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It is impossible to predict what might upset any particular child. But a ‘U’ film should be suitable for audiences aged four years and over. ‘U’ films should be set within a positive moral framework and should offer reassuring counterbalances to any violence, threat or horror.
If a work is particularly suitable for a pre-school child to view alone, this will be indicated in the Consumer Advice.
General viewing, but some scenes may be unsuitable for young children.
Unaccompanied children of any age may watch. A ‘PG’ film should not disturb a child aged around eight or older. However, parents are advised to consider whether the content may upset younger or more sensitive children.
Exactly the same criteria are used to classify works at ‘12A’ and ‘12’. These categories are awarded where the material is suitable, in general, only for those aged 12 and over. Works classified at these categories may upset children under 12 or contain material which many parents will find unsuitable for them.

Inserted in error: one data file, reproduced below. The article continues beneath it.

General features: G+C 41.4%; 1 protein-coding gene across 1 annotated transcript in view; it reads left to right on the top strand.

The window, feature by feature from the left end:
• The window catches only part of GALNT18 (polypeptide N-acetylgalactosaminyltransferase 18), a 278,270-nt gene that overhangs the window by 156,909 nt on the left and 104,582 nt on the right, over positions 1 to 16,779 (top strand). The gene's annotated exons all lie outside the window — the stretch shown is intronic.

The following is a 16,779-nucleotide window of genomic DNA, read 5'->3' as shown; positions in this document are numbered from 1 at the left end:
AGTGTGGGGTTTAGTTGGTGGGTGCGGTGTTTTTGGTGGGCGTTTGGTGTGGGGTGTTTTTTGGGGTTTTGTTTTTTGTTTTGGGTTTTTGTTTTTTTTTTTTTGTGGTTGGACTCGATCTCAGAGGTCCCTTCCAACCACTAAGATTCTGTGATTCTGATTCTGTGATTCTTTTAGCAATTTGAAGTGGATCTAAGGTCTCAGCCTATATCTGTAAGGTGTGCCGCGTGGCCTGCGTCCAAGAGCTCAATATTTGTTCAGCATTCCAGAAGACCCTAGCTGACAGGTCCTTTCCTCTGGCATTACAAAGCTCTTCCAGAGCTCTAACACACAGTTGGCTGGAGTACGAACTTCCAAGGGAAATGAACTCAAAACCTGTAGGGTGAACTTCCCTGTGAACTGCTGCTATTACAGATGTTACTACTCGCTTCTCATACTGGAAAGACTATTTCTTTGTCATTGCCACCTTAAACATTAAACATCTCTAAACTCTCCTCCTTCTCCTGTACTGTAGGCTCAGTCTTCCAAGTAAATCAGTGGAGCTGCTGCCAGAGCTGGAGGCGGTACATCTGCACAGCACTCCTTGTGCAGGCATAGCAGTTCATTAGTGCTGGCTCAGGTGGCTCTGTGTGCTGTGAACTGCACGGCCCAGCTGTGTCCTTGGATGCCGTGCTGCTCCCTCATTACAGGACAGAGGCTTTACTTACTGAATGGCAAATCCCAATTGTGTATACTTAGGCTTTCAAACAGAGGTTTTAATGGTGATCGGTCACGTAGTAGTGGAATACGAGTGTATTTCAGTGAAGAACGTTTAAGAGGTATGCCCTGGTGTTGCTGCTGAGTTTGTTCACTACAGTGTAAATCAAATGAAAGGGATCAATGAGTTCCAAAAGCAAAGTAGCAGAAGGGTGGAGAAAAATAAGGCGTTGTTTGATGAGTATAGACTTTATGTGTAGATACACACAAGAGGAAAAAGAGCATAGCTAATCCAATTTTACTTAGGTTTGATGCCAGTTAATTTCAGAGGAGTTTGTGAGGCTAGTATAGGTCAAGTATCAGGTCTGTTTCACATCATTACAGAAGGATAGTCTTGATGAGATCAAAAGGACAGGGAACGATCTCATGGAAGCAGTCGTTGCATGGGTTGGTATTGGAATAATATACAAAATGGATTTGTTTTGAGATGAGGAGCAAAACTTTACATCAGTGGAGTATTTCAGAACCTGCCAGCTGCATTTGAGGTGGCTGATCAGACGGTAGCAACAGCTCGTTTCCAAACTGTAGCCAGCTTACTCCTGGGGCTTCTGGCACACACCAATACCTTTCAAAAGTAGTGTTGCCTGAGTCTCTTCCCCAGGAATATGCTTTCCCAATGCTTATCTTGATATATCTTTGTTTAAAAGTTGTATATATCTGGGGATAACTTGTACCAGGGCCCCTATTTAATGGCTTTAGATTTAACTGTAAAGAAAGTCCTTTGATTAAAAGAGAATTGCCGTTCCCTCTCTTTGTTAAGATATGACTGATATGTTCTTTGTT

The ‘12A’ category exists only for cinema films. No one younger than 12 may see a ‘12A’ film in a cinema unless accompanied by an adult, and films classified ‘12A’ are not recommended for a child below 12. An adult may take a younger child if, in their judgement, the film is suitable for that particular child. In such circumstances, responsibility for allowing a child under 12 to view lies with the accompanying adult.
The ‘12’ category exists only for video works. No one younger than 12 may rent or buy a ‘12’ rated video work.
No-one younger than 15 may see a ‘15’ film in a cinema. No-one younger than 15 may rent or buy a ‘15’ rated video work.
No-one younger than 18 may see an ‘18’ film in a cinema. No-one younger than 18 may rent or buy an ‘18’ rated video work.